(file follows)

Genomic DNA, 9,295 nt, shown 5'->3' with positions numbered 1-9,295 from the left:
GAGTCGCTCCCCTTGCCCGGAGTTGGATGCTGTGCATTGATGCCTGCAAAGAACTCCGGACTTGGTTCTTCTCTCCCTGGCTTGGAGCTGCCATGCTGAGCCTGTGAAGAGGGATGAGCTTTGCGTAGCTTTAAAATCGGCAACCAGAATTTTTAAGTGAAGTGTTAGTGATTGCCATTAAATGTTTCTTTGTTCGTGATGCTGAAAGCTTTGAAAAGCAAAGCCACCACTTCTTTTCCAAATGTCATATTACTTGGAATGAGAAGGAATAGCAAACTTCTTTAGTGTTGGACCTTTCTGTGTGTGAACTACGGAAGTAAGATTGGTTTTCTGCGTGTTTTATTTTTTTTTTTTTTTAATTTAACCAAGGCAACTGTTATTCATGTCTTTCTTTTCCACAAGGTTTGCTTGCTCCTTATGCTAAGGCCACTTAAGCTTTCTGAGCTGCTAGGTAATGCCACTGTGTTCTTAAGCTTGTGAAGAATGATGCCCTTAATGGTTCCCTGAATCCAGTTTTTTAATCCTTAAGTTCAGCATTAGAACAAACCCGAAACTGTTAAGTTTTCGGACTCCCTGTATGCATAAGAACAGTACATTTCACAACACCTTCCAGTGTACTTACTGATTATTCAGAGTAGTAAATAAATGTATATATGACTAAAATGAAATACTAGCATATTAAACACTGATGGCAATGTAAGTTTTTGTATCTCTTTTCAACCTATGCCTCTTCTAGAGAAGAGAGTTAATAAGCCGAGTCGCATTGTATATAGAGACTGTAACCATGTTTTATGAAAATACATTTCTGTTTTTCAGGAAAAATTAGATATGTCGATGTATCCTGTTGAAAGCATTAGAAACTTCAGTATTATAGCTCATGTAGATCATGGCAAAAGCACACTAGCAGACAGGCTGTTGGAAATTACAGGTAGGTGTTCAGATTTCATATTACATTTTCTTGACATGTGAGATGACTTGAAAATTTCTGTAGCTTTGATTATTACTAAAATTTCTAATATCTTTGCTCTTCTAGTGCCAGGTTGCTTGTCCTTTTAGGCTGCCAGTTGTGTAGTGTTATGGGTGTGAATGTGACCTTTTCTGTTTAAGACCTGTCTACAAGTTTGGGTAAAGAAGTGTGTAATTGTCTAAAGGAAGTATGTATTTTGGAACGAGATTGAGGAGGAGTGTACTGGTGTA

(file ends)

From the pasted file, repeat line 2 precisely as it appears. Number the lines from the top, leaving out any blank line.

GAGTCGCTCCCCTTGCCCGGAGTTGGATGCTGTGCATTGATGCCTGCAAAGAACTCCGGACTTGGTTCTTCTCTCCCTGGCTTGGAGCTGCCATGCTGAGCCTGTGAAGAGGGATGAGCTTTGCGTAGCTTTAAAATCGGCAACCAGAATTTTTAAGTGAAGTGTTAGTGATTGCCATTAAATGTTTCTTTGTTCGTGATGCTGAAAGCTTTGAAAAGCAAAGCCACCACTTCTTTTCCAAATGTCATATTACTTGGAATGAGAAGGAATAGCAAACTTCTTTAGTGTTGGACCTTTCTGTGTGTGAACTACGGAAGTAAGATTGGTTTTCTGCGTGTTTTATTTTTTTTTTTTTTTAATTTAACCAAGGCAACTGTTATTCATGTCTTTCTTTTCCACAAGGTTTGCTTGCTCCTTATGCTAAGGCCACTTAAGCTTTCTGAGCTGCTAGGTAATGCCACTGTGTTCTTAAGCTTGTGAAGAATGATGCCCTTAATGGTTCCCTGAATCCAGTTTTTTAATCCTTAAGTTCAGCATTAGAACAAACCCGAAACTGTTAAGTTTTCGGACTCCCTGTATGCATAAGAACAGTACATTTCACAACACCTTCCAGTGTACTTACTGATTATTCAGAGTAGTAAATAAATGTATATATGACTAAAATGAAATACTAGCATATTAAACACTGATGGCAATGTAAGTTTTTGTATCTCTTTTCAACCTATGCCTCTTCTAGAGAAGAGAGTTAATAAGCCGAGTCGCATTGTATATAGAGACTGTAACCATGTTTTATGAAAATACATTTCTGTTTTTCAGGAAAAATTAGATATGTCGATGTATCCTGTTGAAAGCATTAGAAACTTCAGTATTATAGCTCATGTAGATCATGGCAAAAGCACACTAGCAGACAGGCTGTTGGAAATTACAGGTAGGTGTTCAGATTTCATATTACATTTTCTTGACATGTGAGATGACTTGAAAATTTCTGTAGCTTTGATTATTACTAAAATTTCTAATATCTTTGCTCTTCTAGTGCCAGGTTGCTTGTCCTTTTAGGCTGCCAGTTGTGTAGTGTTATGGGTGTGAATGTGACCTTTTCTGTTTAAGACCTGTCTACAAGTTTGGGTAAAGAAGTGTGTAATTGTCTAAAGGAAGTATGTATTTTGGAACGAGATTGAGGAGGAGTGTACTGGTGTA